Our solar system's ocean moons may be habitable — and their icy shells could hold proof


 A sequence of images of Saturn's moon Enceladus taken by the Cassini mission.

A sequence of images of Saturn’s moon Enceladus taken by the Cassini mission.

The thickness of ice shells covering our solar system’s ocean-bearing moons could provide hints about whether these mysterious bodies may harbor life, a new study suggests.

The study, led by researchers from Cornell University, was inspired by measurements of ice shelves in Antarctica. Performed by underwater robots, these measurements led to an analysis of the connection between variations in ice thickness and the temperature of water beneath the ice. So, the team thought, what if these observations could be applied to the solar system’s moons?

If such measurements could be performed from Earth’s orbit, maybe they could provide insights into the relationship between the ice crusts of ocean worlds beyond our planet, and the underlying oceans within. That, in turn, may provide some hints about the potential habitability of these worlds.

If we can measure the thickness variation across these ice shells, then we’re able to get temperature constraints on the oceans, which there’s really no other way yet to do without drilling into them,” Britney Schmidt, associate professor of astronomy and earth and atmospheric sciences at Cornell University and lead author of the study, said in a statement. “This gives us another tool for trying to figure out how these oceans work. And the big question is, are things living there, or could they?”

Related: NASA outlines plan to deploy burrowing ‘cryobots’ on icy moons of Saturn and Jupiter

Ice-covered moons, such as Saturn’s Enceladus or Jupiter’s Europa and Ganymede, are believed to harbor enormous oceans under their frozen surfaces. Some of these oceans may have conditions favorable to the emergence of living organisms. These worlds are considered some of the likeliest bodies in the solar system to host some form of life beyond Earth. However, even if it’s there, detecting such life under the moons’ icy crusts, which could each be more than 10 miles (16 kilometers) thick, poses a complex technological challenge. How can scientists peer beneath such a strong shell that sits so far away from our planet?

Spacecraft headed to these icy worlds, such as NASA’s Europa Clipper scheduled to launch later this year, may be able to use their sophisticated instruments to provide some answers on the topic. But what, in particular, might they want to look for?

The team’s Antarctic observations showed that the ice crust above the ocean and the underlying mass of water interact through a process dubbed ice pumping. Differences in ice thickness, the researchers say, mean the liquid water is subject to various amounts of pressure, which affects the water’s melting and freezing point. With a thicker layer of ice above, the pressure is higher and the freezing point decreases, which means that submerged ice can sometimes melt. Water released from the ice would be warmer than its surroundings, which means it’d flow upward and refreeze closer to the ice shell’s surface. That’s ice pumping.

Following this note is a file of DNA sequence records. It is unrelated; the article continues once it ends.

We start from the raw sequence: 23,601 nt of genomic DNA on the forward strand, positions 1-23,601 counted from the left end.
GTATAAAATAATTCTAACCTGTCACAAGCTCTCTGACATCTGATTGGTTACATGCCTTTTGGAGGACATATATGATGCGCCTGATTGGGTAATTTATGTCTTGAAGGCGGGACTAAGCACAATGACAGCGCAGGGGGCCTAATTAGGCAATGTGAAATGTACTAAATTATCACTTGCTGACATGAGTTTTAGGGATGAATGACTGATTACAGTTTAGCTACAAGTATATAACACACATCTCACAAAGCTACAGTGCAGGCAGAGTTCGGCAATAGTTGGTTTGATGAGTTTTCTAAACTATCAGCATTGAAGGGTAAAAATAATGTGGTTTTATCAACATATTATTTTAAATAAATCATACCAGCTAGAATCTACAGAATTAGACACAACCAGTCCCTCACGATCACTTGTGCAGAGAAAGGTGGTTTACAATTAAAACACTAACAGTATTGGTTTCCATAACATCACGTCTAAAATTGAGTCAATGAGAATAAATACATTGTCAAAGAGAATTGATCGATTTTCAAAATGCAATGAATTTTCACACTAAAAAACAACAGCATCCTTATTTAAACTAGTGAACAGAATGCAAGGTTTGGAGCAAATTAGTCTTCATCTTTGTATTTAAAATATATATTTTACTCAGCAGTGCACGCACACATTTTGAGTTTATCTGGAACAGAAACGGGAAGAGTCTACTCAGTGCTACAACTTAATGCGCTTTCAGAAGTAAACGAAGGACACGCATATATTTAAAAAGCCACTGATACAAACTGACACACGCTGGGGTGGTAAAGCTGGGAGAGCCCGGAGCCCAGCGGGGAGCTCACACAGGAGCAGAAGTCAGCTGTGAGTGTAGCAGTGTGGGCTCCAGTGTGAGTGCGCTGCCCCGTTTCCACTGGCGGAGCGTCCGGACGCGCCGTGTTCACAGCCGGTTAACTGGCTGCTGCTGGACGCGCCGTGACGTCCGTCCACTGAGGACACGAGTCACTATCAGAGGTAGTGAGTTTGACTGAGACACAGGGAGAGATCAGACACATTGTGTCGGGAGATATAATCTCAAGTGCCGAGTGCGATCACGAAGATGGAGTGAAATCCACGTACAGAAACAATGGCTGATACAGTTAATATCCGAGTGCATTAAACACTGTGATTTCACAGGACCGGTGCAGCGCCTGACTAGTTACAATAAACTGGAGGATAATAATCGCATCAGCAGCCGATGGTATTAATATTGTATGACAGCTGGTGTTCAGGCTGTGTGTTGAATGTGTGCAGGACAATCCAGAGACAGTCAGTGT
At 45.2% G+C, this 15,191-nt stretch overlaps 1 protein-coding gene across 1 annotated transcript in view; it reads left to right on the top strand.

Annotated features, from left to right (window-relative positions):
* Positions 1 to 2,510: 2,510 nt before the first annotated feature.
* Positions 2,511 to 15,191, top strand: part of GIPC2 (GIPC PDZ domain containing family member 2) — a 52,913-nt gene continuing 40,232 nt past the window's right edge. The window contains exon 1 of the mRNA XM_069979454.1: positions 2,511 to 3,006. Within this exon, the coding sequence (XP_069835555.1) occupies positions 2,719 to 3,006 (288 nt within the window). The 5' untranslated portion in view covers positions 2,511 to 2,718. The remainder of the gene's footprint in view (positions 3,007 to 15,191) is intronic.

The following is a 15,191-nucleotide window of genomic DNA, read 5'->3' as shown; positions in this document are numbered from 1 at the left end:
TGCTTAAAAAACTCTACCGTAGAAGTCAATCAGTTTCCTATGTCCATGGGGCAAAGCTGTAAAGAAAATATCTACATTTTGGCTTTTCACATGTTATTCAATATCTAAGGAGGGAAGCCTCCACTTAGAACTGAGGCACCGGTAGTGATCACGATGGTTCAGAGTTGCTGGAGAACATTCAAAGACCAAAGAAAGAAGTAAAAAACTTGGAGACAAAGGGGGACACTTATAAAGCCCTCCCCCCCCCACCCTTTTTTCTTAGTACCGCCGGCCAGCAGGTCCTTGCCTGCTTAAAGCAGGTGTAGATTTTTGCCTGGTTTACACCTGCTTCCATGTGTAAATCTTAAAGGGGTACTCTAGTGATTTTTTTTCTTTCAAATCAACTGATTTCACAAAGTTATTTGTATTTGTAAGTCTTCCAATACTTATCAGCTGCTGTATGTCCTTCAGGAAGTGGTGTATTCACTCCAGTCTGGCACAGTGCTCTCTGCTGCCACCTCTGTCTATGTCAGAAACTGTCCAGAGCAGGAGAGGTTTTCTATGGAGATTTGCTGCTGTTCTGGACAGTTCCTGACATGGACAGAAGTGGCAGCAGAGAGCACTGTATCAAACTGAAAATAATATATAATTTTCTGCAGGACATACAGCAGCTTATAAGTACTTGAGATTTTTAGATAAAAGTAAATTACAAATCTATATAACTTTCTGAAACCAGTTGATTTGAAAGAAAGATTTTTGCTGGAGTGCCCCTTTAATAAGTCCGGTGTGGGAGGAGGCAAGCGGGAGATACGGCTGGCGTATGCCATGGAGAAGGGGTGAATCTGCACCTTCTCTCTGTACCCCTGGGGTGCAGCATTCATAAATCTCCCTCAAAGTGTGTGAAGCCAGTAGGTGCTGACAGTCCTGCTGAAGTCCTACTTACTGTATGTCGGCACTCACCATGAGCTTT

Artist's rendering of the Europa Clipper spacecraft above the surface of Europa.

Artist’s rendering of the Europa Clipper spacecraft above the surface of Europa.

This mechanism, the researchers said, “results in unique ice compositions and textures and influences the distribution of sub-ice habitats on Earth.”

And they believe the same ice pumping process could be at play on Europa, Enceladus and Ganymede — perhaps even on Saturn’s moon Titan.

“There’s a connection between the shape of the ice shell and the temperature in the ocean,” Schmidt said. “This is a new way to get more insight from ice shell measurements that we hope to be able to get for Europa and other worlds.”

Related Stories:

— Saturn moon Enceladus harbors key ingredient for life

— NASA Juno spacecraft picks up hints of activity on Jupiter’s icy moon Europa

— NASA’s Europa Clipper gets science gear to probe ocean moon of Jupiter

Measurements of the Enceladus ice shell conducted by NASA’s Cassini probe, which orbited Saturn and its moons between 2004 and 2017, suggest the moon’s subsurface ocean may have a temperature between 30 and 29.7 degrees Fahrenheit (minus 1.095 and minus 1.272 degrees Celsius). Understanding how temperature varies around the moon will help map the ocean’s circulation, which could inform about its habitability, the researchers said.

The researchers think Enceladus is likely to feature a weaker ice pumping effect than Europa because the former is relatively smaller.

The study was published in the February issue of the Journal of Geophysical Research.



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